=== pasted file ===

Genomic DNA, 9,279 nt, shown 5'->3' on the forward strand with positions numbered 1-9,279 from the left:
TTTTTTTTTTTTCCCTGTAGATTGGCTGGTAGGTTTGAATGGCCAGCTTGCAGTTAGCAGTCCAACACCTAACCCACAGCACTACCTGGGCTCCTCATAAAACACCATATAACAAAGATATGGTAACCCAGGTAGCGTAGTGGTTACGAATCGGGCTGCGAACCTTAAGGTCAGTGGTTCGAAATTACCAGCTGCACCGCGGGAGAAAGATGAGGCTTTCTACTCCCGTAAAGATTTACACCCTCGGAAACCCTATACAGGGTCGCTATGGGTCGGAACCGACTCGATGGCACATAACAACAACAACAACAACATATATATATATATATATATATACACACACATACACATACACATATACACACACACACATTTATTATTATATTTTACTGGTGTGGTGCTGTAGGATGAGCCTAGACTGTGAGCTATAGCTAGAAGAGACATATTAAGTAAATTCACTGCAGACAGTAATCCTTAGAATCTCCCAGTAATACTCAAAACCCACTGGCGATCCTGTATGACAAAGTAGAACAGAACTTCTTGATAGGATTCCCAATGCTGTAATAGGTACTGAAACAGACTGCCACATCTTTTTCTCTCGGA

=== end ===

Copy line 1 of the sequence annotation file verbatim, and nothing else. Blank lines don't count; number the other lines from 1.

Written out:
Genomic DNA, 9,279 nt, shown 5'->3' on the forward strand with positions numbered 1-9,279 from the left: